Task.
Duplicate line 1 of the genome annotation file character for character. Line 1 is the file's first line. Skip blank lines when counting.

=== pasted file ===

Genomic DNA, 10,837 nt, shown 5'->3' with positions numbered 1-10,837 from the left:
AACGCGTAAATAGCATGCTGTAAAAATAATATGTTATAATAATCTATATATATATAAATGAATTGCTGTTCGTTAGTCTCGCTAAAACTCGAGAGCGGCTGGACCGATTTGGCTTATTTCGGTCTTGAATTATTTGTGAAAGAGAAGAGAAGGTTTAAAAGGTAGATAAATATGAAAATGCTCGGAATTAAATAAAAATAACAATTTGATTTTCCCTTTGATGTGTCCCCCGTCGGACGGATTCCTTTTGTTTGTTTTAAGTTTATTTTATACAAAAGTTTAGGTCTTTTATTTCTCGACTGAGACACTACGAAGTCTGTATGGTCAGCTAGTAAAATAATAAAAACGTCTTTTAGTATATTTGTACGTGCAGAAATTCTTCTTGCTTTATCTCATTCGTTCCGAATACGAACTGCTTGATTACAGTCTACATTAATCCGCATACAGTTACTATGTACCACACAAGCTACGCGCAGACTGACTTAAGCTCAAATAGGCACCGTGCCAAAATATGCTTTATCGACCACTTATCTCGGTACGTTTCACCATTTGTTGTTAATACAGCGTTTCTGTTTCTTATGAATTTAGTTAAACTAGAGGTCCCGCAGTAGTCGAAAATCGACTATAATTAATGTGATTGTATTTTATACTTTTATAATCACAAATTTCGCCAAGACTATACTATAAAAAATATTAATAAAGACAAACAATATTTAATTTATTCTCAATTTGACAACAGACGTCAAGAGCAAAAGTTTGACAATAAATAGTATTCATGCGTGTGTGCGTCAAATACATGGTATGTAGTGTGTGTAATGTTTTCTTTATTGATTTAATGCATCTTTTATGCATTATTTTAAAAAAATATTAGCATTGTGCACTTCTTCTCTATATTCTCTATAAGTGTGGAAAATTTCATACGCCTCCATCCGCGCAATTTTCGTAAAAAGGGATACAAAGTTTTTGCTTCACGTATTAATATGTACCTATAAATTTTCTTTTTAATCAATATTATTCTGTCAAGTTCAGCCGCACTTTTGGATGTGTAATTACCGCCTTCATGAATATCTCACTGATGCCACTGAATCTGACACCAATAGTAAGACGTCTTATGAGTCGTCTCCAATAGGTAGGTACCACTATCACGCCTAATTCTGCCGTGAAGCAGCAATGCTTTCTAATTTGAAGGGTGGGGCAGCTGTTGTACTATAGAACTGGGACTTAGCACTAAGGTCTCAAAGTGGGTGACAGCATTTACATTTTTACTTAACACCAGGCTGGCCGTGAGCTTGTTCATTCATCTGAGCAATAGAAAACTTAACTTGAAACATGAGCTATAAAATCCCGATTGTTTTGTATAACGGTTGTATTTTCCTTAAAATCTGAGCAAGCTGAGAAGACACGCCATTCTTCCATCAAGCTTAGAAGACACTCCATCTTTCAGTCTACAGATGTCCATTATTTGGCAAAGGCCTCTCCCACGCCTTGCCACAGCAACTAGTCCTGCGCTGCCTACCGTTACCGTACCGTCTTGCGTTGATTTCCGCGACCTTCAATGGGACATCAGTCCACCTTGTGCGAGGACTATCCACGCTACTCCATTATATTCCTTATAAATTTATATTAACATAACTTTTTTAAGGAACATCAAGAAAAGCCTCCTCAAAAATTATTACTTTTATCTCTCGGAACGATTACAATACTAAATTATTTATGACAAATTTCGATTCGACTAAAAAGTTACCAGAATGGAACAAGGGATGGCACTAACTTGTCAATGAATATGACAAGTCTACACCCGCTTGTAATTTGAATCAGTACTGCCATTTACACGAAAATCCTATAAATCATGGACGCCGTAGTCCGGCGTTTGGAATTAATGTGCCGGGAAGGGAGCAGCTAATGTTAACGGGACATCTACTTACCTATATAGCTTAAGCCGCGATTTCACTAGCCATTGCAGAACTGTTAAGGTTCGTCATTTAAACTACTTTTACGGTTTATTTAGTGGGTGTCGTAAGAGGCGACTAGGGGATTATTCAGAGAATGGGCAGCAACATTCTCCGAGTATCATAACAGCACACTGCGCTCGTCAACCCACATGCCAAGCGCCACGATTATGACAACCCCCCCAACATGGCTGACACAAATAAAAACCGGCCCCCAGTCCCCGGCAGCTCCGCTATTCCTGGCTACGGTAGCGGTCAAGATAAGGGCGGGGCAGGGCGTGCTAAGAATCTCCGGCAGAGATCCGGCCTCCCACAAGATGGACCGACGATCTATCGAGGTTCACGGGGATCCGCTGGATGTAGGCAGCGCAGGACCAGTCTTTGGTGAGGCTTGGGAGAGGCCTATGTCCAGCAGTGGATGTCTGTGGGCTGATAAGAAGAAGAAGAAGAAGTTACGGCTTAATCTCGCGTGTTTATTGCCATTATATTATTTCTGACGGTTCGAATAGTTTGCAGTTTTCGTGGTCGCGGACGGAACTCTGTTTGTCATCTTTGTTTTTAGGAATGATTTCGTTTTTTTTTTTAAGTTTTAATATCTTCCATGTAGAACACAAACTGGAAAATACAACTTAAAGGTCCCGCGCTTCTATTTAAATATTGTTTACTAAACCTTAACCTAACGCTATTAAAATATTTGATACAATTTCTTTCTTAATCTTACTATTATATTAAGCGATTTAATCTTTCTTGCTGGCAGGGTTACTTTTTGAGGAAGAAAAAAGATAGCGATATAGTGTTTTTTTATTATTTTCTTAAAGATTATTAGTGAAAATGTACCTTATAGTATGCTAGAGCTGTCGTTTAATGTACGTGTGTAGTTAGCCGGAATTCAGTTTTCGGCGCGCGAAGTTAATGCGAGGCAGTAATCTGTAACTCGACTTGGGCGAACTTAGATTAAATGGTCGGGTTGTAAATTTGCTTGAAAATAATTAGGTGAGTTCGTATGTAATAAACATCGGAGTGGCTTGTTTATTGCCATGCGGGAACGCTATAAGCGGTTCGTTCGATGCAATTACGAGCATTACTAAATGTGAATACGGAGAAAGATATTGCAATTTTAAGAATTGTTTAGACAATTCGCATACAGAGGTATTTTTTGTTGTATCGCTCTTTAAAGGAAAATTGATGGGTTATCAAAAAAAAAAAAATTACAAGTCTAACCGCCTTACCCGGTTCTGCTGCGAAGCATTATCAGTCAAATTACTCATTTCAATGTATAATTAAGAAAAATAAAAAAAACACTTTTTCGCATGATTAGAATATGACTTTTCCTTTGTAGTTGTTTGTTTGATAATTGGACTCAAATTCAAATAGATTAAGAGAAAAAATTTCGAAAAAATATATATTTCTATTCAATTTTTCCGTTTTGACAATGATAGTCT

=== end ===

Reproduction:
Genomic DNA, 10,837 nt, shown 5'->3' with positions numbered 1-10,837 from the left: